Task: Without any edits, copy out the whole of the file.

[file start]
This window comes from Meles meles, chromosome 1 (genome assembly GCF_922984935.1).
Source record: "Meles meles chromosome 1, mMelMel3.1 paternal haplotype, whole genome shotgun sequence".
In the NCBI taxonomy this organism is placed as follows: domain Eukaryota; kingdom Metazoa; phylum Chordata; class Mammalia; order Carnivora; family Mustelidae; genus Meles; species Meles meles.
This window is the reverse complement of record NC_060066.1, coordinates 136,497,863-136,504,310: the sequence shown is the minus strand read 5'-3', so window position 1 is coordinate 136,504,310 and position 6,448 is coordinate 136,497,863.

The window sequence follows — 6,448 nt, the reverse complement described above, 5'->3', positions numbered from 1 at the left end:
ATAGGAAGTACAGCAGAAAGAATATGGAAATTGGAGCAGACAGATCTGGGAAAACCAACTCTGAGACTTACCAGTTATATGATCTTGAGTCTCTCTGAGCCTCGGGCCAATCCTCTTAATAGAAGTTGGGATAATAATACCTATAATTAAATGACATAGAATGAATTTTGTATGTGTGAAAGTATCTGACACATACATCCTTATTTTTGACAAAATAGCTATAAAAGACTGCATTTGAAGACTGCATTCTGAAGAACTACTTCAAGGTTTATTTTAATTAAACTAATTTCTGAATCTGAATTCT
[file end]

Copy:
This window comes from Meles meles, chromosome 1 (genome assembly GCF_922984935.1).
Source record: "Meles meles chromosome 1, mMelMel3.1 paternal haplotype, whole genome shotgun sequence".
In the NCBI taxonomy this organism is placed as follows: domain Eukaryota; kingdom Metazoa; phylum Chordata; class Mammalia; order Carnivora; family Mustelidae; genus Meles; species Meles meles.
This window is the reverse complement of record NC_060066.1, coordinates 136,497,863-136,504,310: the sequence shown is the minus strand read 5'-3', so window position 1 is coordinate 136,504,310 and position 6,448 is coordinate 136,497,863.

The window sequence follows — 6,448 nt, the reverse complement described above, 5'->3', positions numbered from 1 at the left end:
ATAGGAAGTACAGCAGAAAGAATATGGAAATTGGAGCAGACAGATCTGGGAAAACCAACTCTGAGACTTACCAGTTATATGATCTTGAGTCTCTCTGAGCCTCGGGCCAATCCTCTTAATAGAAGTTGGGATAATAATACCTATAATTAAATGACATAGAATGAATTTTGTATGTGTGAAAGTATCTGACACATACATCCTTATTTTTGACAAAATAGCTATAAAAGACTGCATTTGAAGACTGCATTCTGAAGAACTACTTCAAGGTTTATTTTAATTAAACTAATTTCTGAATCTGAATTCT